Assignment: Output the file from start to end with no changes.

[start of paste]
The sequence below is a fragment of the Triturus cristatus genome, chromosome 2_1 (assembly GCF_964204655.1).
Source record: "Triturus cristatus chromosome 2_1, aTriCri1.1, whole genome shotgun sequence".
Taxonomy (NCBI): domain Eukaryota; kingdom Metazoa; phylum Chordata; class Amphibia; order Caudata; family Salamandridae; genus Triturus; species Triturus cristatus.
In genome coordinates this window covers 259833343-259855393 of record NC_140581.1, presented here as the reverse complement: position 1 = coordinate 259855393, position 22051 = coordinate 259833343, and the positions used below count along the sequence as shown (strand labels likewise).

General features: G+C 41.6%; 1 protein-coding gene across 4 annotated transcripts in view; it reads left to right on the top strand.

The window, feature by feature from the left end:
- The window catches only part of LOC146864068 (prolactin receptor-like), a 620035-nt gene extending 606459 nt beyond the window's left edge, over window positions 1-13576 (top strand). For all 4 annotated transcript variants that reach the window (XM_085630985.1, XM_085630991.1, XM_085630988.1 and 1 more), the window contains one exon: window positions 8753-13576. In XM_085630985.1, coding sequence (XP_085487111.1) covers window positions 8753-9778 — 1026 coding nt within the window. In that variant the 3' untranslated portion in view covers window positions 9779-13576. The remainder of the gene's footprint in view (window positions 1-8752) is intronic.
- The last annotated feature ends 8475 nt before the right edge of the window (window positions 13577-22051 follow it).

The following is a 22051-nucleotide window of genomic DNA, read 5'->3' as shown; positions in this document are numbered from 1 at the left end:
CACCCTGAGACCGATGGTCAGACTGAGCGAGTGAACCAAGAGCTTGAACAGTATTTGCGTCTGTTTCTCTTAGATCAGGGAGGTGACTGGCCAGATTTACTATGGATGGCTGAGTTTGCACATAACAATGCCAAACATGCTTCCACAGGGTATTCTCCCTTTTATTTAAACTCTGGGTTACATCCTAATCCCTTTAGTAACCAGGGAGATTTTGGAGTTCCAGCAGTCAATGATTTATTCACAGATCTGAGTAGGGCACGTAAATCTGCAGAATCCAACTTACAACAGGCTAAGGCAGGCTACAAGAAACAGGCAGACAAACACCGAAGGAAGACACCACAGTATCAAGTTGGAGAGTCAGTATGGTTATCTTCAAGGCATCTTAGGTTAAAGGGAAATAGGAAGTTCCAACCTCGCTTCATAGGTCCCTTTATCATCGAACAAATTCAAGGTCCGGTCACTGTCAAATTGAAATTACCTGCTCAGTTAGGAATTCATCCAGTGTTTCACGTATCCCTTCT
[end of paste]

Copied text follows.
The sequence below is a fragment of the Triturus cristatus genome, chromosome 2_1 (assembly GCF_964204655.1).
Source record: "Triturus cristatus chromosome 2_1, aTriCri1.1, whole genome shotgun sequence".
Taxonomy (NCBI): domain Eukaryota; kingdom Metazoa; phylum Chordata; class Amphibia; order Caudata; family Salamandridae; genus Triturus; species Triturus cristatus.
In genome coordinates this window covers 259833343-259855393 of record NC_140581.1, presented here as the reverse complement: position 1 = coordinate 259855393, position 22051 = coordinate 259833343, and the positions used below count along the sequence as shown (strand labels likewise).

General features: G+C 41.6%; 1 protein-coding gene across 4 annotated transcripts in view; it reads left to right on the top strand.

The window, feature by feature from the left end:
- The window catches only part of LOC146864068 (prolactin receptor-like), a 620035-nt gene extending 606459 nt beyond the window's left edge, over window positions 1-13576 (top strand). For all 4 annotated transcript variants that reach the window (XM_085630985.1, XM_085630991.1, XM_085630988.1 and 1 more), the window contains one exon: window positions 8753-13576. In XM_085630985.1, coding sequence (XP_085487111.1) covers window positions 8753-9778 — 1026 coding nt within the window. In that variant the 3' untranslated portion in view covers window positions 9779-13576. The remainder of the gene's footprint in view (window positions 1-8752) is intronic.
- The last annotated feature ends 8475 nt before the right edge of the window (window positions 13577-22051 follow it).

The following is a 22051-nucleotide window of genomic DNA, read 5'->3' as shown; positions in this document are numbered from 1 at the left end:
CACCCTGAGACCGATGGTCAGACTGAGCGAGTGAACCAAGAGCTTGAACAGTATTTGCGTCTGTTTCTCTTAGATCAGGGAGGTGACTGGCCAGATTTACTATGGATGGCTGAGTTTGCACATAACAATGCCAAACATGCTTCCACAGGGTATTCTCCCTTTTATTTAAACTCTGGGTTACATCCTAATCCCTTTAGTAACCAGGGAGATTTTGGAGTTCCAGCAGTCAATGATTTATTCACAGATCTGAGTAGGGCACGTAAATCTGCAGAATCCAACTTACAACAGGCTAAGGCAGGCTACAAGAAACAGGCAGACAAACACCGAAGGAAGACACCACAGTATCAAGTTGGAGAGTCAGTATGGTTATCTTCAAGGCATCTTAGGTTAAAGGGAAATAGGAAGTTCCAACCTCGCTTCATAGGTCCCTTTATCATCGAACAAATTCAAGGTCCGGTCACTGTCAAATTGAAATTACCTGCTCAGTTAGGAATTCATCCAGTGTTTCACGTATCCCTTCT